that guy already knew the answers to his “questions”. He just wanted the opportunity to spin a tale, under the guise of it being a question.

      lies and the lying liars that tell them.

      • Posted June 5, 2011 at 10:20 pm | Permalink

        Well, yeah, but it’s both I think: it was mindbogglingly stupid that this clown thought he stand there and straight-up lie to Dawkins’ face, not just about the science but about Dawkins’ own words, and not get called on it.

        A curt “How dare you!” would have been the very beginning of my response to such utter bald-faced bullshit.

        [Franken ftw, btw]

        • Posted June 5, 2011 at 10:21 pm | Permalink

          Further, I did immediately wonder how a Moonenplait would have “accomodated” that creationist stooge’s bollocks any better than RD did.

          • Ichthyic
            Posted June 6, 2011 at 2:26 am | Permalink

            I’m betting the Moonster would have just ignored the guy and said “next”.

            at THAT level, even accomodationists feel free to bring out the boot.

          • Ichthyic
            Posted June 6, 2011 at 2:31 am | Permalink

            btw, people monitoring the twitter feed noted that as soon as that guy had finished in the Q&A, he tweeted that he made a “two minute presentation to the conference panel”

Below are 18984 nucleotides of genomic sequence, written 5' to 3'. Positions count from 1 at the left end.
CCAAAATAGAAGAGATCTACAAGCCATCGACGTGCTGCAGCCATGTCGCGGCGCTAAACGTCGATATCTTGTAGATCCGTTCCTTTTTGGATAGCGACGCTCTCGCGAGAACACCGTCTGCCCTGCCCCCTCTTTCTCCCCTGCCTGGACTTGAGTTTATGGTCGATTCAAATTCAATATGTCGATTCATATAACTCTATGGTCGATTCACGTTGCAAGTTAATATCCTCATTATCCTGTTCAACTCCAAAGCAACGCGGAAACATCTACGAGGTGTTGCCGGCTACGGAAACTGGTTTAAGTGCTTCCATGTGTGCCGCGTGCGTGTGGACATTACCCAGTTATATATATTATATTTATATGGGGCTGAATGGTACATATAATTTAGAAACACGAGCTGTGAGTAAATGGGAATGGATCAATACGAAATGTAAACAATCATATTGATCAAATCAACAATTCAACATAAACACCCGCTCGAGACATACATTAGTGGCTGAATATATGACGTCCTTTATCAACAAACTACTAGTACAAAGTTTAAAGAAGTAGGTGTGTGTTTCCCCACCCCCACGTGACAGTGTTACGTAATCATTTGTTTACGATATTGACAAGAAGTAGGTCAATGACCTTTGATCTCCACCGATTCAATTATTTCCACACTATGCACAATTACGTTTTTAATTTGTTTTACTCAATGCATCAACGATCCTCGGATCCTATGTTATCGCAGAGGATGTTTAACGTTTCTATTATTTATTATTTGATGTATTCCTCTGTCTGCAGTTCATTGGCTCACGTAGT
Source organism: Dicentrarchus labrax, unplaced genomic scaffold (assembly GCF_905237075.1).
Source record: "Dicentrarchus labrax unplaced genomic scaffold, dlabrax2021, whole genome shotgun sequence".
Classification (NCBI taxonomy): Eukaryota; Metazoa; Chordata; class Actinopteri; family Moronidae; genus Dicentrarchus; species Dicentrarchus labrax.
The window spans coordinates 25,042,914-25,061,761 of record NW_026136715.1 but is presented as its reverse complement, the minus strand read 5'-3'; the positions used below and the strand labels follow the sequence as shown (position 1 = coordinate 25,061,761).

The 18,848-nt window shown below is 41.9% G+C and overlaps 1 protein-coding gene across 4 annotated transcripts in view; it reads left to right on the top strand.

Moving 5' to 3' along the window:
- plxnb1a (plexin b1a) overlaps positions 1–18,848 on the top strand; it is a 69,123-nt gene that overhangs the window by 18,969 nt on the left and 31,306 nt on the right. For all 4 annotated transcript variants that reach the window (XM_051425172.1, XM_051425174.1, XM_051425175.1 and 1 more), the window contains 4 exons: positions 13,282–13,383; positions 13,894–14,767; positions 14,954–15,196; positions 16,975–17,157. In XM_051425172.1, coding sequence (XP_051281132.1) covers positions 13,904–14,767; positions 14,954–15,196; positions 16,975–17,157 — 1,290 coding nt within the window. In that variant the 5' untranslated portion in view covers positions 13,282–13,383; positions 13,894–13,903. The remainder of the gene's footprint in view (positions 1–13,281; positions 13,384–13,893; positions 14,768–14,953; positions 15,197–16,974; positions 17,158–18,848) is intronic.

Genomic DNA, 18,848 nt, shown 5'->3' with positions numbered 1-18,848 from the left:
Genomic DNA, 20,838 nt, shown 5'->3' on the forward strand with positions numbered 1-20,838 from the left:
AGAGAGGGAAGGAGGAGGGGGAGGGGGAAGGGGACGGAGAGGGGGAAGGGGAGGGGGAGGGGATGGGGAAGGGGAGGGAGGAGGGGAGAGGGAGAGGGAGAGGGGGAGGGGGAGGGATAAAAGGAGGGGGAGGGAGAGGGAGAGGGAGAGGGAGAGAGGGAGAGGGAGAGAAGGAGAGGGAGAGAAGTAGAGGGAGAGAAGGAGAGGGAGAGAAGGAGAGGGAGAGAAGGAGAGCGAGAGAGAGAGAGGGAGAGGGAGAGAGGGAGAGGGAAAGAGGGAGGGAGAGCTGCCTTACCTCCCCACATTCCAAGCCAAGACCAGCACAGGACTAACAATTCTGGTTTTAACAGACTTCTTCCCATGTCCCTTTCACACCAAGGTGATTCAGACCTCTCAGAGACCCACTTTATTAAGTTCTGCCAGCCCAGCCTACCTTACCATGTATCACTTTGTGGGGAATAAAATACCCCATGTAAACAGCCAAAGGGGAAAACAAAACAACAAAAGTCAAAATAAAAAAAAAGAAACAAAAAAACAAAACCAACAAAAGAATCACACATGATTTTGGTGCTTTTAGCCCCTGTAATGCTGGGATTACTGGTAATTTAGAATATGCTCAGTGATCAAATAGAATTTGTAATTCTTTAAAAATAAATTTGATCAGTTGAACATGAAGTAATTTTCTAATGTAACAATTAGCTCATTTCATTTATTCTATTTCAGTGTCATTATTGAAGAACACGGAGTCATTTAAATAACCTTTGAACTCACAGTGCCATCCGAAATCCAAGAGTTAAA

I swear, I did not know he had done that BEFORE I mad my earlier comments, but it exactly reinforces what i said:

            it wasn’t even a question, it was preaching, pure and simple.

            …Ok, perhaps puerile and simplistic would be better.

            still, like I said, the guy really didn’t care at all what Richard’s actually response was.

            • Posted June 6, 2011 at 4:22 pm | Permalink

              Oh, definitely. Any pretense to asking a question in the way most people would – to obtain information – melted away as soon as he claimed he “made a presentation” to the panel. So, not just stupid and dishonest but disingenuous as well.

              Standard creationis triple-play: three prongs, three kinds of bullshit.

            • latsot
              Posted June 7, 2011 at 2:56 am | Permalink

              I wasn’t checking the twitter feed constantly, but I thought the “2 minute presentation” thing referred to a later panel session when he actually was asked to stand up and account for himself for a couple of minutes by one of the panellists.

  10. Dawn Oz
    Posted June 6, 2011 at 12:18 am | Permalink

    thanks for sharing this. Dawkins has the patience of a secular saint. Terrible news about the science teacher in the Muslim school not believing in evolution. This doesn’t compute with me at all!!!!!

    • Posted June 6, 2011 at 5:20 am | Permalink

      I do quibble with the bit about “believing” in “evolution”, instead of “accepting” the theory based on its supporting reason and evidence. Let’s say “accept”, not “believe”.

      The science-teacher scene (probably on Youtube) is from a UK Channel 4 documentary, “Faith School Menace”. It’s even worse than it sounds: neither the students nor the teacher could even answer simple questions regarding the TOE.

      • Explicit Atheist
        Posted June 11, 2011 at 7:14 pm | Permalink